Solomon Islands

Communities struggle to build back better nine months after Cyclone Pam

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Ramotala’s house was completely destroyed during Cyclone Pam. He and his family had to seek shelter in another community member’s home during the cyclone. © Navin Kumar/IFRC

By Navinesh Kumar, IFRC

Nine months since Tropical Cylone Pam swept through the Solomon Islands, the people of Malaita province, situated in the North East of the capital, are still struggling to recover from its impact.

26-year-old Mark Ramotala of the Nineveh community in Malaita, which has a total population of approximately 50 people, said that they are still facing food shortages.

For this coastal community, its close vicinity to the seafront meant that it was particularly exposed to the severe weather conditions caused by Cyclone Pam. Landslides triggered by heavy rains have washed away all the gardens the community used to grow crops. Food has not been growing well following the cyclone and the community is struggling to survive, as they can no longer sell their crops at the local markets or the provincial town of Auki.

“I live next to the coast. A tidal swell from the sea flooded my garden and I lost all my crops,” Ramotala said. He also explained that the rainwater harvesting catchment structures were destroyed and the cyclone contaminated most of the wells.

With El Niño currently affecting the Pacific, the communities are facing even more difficulty ploughing the land and planting their root crops. “We are already facing a drought, making our situation worse. We are getting very little to no rain as the humidity is taking its toll on our root crops. It will certainly take a little more time for life here to be normal again,” Ramotala concluded.

30-year-old Cyrine Samani Kira of the Onafolo community in Malaita is no stranger to the devastating effects of the cyclone. Her family has had to survive on rice alone after Cyclone Pam made landfall. “It took many weeks before we could eat the food we planted in our gardens again,” she said.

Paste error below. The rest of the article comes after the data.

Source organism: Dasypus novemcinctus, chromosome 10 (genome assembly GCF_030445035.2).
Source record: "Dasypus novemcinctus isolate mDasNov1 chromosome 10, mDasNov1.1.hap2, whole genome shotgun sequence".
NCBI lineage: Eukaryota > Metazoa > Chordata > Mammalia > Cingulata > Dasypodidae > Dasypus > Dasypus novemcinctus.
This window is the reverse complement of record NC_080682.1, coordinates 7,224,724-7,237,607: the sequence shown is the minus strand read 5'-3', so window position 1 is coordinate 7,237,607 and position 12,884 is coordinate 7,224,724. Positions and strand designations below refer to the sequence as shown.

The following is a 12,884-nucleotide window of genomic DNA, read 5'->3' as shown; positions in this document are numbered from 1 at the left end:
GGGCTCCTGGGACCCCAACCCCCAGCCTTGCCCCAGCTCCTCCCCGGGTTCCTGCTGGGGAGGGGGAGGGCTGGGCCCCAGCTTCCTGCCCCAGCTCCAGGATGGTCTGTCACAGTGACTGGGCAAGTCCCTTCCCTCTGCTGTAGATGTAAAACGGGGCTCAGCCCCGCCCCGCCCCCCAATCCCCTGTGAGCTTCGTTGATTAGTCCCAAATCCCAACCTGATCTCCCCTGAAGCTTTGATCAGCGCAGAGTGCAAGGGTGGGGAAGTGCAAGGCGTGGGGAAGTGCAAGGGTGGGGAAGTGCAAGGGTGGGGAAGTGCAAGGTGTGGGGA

Since the destruction of their gardens, Kira struggled to earn a living, selling pancakes to fulfil her family’s needs. “Three days after the cyclone, we began the work of repairing our roof. We got up early each morning to get sago leaves to sew for the roof. It took days of hard work before the roof was temporarily replaced.”

The Solomon Islands Red Cross provided the cyclone-affected communities with non-food items like buckets, hoes, bush-knives, handsaws and hammers to help communities rebuild their homes.

“Without the tools, it would have taken us quite a while to rebuild our home,” Kira added. “We also know the importance of building better and stronger homes. Some community members are now building permanent buildings.”

Like the Niveneh community, the water supply in the Onafolo community was also damaged by the cyclone. The Red Cross is working to improve access to safe water through the repair and rehabilitation of water sources and rainwater catchments.

In total the Red Cross has reached approximately 2,500 people across the Solomon Islands with emergency relief assistance and is targeting a further 1,500 people in the very remote islands of Anuta and Tikopia with recovery activities in the coming year.